Dating of a birch tar sample identified recently on one of two horned helmets housed at the National Museum of Denmark which were discovered in 1942 in a peat pit in eastern Denmark indicate that the helmets were ritually deposited in the bog around 900 B.C., some 1,500 years before the Viking Age with which the helmets have long been associated. The helmets also bear symbols resembling the eyes and beak of a bird of prey. Feathers are thought to have been fastened to the ends of the helmets’ horns with birch tar. Each helmet may have also been fitted with a mane of horsehair. Helle Vandkilde of Aarhus Universitet explained that bulls’ horns and birds of prey were used as symbols of the sun
Turner Prize–nominated artist Tracey Emin will establish an art school and museum in her seaside hometown of Margate in England. She plans to house the school, titled TKE Studios, in a former bathhouse and mortuary located near her 30,000-square-foot studio, which was formerly a commercial printer. The Times of London first reported news of the school on Wednesday.
Margate has long been afflicted by a high poverty rate, though officials there have been efforts to turn around its reputation, in part by luring art spaces. In 2011, Turner Contemporary, an art space that hosted the Turner Prize show in 2019, was opened in the city.
Mister Merry's Play Lighter with Bubble Gum Cigarettes, 1965, 'especially developed and tested for young children' from the Strong - National Museum of Play collection.
The Philadelphia Museum of Art faces ownership challenge over classic 20th-century work of modernism. Heirs to the estate of artist Piet Mondrian claim "Composition with Blue" painting is Nazi loot. A masterpiece of modernist art that has been in the collection of the Philadelphia Museum of Art for almost 70 years has been characterized as “Nazi-looted art” by representatives of the artist’s heirs who plan to challenge museum ownership in court, although the artist never objected during his lifetime. The painting, Composition with Blue, a 1926 work by Dutch artist Piet Mondrian, was purchased in 1939 by famed collector A.E. Gallatin, who acquired it from the Buchholz Gallery in New York, a sales outlet favored by the Nazis. The museum said they would “vigorously defend
Banksy offers to raise £10m to buy Reading prison, where Oscar Wilde was once imprisoned, so it can be turned into an arts centre. The street artist has promised to match the jail’s £10m asking price by selling the stencil he used to paint on the Grade II-listed building in March, a move campaigners hope will prevent it from being sold to housing developers. Banksy’s contribution, together with Reading borough council’s, would bring the offer for the former jail to an estimated £12.6m. The Bristol-based artist said Wilde was “the patron saint of smashing two contrasting ideas together to create magic,” adding: “Converting the place that destroyed him into a refuge for art feels so perfect we have to do it.” Banksy’s mural depicted a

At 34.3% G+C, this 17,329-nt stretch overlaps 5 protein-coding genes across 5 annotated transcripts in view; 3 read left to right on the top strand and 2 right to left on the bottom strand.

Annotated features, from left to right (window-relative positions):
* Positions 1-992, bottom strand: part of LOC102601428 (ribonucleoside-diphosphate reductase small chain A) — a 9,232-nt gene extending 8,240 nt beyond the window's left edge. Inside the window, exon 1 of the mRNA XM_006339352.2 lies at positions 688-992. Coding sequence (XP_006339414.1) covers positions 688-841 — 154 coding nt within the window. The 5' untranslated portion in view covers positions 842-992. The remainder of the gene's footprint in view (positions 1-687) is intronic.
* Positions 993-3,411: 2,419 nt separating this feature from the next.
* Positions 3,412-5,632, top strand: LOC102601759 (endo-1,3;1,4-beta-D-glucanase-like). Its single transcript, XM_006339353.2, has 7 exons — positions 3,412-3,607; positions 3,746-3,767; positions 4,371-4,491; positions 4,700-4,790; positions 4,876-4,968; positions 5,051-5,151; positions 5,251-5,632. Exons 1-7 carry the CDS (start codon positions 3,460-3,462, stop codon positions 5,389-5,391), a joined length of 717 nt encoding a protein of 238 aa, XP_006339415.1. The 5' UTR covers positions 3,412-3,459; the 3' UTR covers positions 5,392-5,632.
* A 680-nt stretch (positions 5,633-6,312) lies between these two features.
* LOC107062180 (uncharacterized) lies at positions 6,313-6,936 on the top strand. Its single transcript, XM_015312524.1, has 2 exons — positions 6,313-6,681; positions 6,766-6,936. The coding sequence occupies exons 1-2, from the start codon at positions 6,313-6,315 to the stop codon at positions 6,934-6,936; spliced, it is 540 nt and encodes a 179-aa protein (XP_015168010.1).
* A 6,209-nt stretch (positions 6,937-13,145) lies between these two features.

Following a split from Britain, Barbados revealed plans to open a David Adjaye–designed heritage district paying homage to the transatlantic slave trade. Included in it will be a new museum housing a collection of British slave records and a memorial adjacent to a burial ground where the remains of 570 enslaved West Africans were found.
Billionaire NY financier Michael Steinhardt agrees to turn over $70m in antiquities plundered from Egypt, Greece and Syria - and dating back 8,000 years. His collection included a Hellenistic stag's head drinking vessel dating from 400 BC worth $3.5 million, and three 'Death Masks' believed to be more than 8,000 years old which were crafted in the Judean foothills and worth $650,000. Steinhardt 'knew no geographic or moral boundaries, as reflected in the sprawling underworld of antiquities traffickers, crime bosses, money launderers, and tomb raiders he relied upon to expand his collection,' said Manhattan District Attorney Cyrus Vance. Over 15 years, Prof Christos Tsirogiannis, a leading archaeologist, has identified more than 1,550 looted artefacts within auction houses, commercial galleries, private collections and museums. A former
Hertfordshire Bronze Age axe hoard found by 13-year-old detectorist. A 13-year-old girl uncovered a hoard of Bronze Age axes on her third metal-detecting trip. Milly was scouring a field near Royston, Hertfordshire, when she made the find - the first of 65 artefacts dating from about 1300BC. When her father dug out the first one, Milly said they joked it might be an axe - and it was. Archaeologists were called in to excavate the entire hoard, which will be sent to the British Museum, London. Milly, from Suffolk, had only recently taken up her father's favourite hobby of metal-detecting. The pair were on an organised trip when they came across the first axe head. "It was my third time out and I didn't quite